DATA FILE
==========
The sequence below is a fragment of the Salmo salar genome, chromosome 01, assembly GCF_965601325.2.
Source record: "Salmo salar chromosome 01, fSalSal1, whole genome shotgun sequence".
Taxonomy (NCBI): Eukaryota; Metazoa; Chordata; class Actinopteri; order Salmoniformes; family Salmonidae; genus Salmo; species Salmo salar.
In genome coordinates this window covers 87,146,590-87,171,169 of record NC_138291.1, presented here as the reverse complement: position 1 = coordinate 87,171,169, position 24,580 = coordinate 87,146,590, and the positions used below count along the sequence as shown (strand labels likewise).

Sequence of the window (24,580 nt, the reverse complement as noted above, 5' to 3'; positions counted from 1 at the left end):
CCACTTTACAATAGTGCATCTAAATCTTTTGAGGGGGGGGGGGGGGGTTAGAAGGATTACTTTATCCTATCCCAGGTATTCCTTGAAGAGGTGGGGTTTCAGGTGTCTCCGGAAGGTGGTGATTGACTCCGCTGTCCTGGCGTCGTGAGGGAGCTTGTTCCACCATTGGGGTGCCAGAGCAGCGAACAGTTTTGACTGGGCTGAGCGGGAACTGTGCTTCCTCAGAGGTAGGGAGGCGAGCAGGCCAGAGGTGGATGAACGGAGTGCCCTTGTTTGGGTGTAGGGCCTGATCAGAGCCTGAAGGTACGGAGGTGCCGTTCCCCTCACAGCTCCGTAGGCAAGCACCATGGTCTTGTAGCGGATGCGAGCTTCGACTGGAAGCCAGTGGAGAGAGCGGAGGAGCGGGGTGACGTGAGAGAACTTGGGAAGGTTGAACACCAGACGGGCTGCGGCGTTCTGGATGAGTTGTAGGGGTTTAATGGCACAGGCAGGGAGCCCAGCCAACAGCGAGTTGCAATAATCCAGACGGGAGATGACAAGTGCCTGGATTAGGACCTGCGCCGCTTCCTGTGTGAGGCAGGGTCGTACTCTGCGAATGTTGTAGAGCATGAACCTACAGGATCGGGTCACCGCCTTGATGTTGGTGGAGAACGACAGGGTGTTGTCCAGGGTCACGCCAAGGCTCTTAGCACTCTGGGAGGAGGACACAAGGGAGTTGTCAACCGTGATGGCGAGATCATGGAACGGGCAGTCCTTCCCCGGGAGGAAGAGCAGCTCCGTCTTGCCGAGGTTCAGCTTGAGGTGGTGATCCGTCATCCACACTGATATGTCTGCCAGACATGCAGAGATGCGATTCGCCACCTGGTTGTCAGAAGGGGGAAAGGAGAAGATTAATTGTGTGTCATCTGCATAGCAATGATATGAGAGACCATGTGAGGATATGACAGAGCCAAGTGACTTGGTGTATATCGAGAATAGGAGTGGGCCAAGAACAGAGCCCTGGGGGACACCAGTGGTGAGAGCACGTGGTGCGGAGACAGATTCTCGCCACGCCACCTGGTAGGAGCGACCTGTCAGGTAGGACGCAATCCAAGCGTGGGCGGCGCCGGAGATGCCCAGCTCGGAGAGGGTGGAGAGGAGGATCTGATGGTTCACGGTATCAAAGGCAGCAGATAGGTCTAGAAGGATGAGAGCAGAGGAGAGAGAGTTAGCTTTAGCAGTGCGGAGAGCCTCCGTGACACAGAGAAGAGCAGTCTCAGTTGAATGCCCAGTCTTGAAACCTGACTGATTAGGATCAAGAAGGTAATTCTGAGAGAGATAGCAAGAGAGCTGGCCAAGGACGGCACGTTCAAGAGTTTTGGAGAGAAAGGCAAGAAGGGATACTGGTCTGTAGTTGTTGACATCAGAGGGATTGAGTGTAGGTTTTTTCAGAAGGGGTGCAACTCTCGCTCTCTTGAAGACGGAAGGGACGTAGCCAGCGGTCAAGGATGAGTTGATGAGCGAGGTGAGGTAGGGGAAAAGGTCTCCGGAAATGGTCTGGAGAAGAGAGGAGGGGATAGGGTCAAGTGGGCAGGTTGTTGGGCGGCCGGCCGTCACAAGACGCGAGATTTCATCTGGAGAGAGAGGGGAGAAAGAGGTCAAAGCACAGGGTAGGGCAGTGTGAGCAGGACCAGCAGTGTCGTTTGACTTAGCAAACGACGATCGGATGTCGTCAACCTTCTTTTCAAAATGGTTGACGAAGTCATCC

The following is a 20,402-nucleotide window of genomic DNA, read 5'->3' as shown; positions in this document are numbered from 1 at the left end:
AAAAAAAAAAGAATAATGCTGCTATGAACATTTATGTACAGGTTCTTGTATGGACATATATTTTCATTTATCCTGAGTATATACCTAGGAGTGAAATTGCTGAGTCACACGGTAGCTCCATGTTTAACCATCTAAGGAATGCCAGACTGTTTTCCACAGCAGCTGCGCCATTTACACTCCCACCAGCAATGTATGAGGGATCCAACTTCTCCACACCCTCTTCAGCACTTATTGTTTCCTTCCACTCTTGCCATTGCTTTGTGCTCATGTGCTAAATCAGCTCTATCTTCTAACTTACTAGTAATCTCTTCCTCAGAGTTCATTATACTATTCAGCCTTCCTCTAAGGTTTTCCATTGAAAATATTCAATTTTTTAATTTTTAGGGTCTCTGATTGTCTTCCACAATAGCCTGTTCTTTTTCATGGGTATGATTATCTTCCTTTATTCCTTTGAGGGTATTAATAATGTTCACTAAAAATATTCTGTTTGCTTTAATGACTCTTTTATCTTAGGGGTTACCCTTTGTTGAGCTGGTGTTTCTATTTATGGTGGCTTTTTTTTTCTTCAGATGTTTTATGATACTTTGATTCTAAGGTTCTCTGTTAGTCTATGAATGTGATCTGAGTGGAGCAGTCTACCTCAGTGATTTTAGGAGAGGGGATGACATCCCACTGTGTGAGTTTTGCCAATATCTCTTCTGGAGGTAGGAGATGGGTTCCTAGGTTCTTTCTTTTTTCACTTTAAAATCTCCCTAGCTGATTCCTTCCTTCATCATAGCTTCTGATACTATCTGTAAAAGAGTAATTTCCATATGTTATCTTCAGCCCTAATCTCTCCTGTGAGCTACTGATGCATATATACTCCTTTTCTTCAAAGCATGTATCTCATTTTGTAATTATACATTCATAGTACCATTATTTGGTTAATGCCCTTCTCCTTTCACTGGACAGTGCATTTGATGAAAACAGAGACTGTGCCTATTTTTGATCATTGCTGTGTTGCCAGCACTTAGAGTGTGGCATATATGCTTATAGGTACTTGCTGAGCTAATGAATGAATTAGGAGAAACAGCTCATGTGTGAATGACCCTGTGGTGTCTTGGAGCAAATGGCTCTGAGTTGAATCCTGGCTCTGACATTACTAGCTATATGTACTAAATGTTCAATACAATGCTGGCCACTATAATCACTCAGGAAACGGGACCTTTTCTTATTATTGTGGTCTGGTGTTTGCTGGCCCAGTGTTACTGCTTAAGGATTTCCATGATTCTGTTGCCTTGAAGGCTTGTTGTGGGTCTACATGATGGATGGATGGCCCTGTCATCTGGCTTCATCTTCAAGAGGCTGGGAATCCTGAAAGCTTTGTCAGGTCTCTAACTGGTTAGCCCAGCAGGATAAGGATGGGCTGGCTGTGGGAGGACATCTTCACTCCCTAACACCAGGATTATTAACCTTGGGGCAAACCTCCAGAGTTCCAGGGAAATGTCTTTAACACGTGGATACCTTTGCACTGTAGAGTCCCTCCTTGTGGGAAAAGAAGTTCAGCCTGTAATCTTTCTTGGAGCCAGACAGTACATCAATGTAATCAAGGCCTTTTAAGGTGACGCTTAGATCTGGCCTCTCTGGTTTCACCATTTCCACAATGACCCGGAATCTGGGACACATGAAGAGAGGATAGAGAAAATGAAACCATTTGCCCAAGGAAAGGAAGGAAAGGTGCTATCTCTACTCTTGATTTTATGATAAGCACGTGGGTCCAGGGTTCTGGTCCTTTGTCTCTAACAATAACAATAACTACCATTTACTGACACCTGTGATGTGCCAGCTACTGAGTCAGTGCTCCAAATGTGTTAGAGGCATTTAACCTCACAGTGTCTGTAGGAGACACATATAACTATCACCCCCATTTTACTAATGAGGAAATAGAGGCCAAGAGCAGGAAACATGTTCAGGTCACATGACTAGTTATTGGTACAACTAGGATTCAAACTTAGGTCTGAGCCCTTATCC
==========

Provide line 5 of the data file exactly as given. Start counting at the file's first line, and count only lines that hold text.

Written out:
Sequence of the window (24,580 nt, the reverse complement as noted above, 5' to 3'; positions counted from 1 at the left end):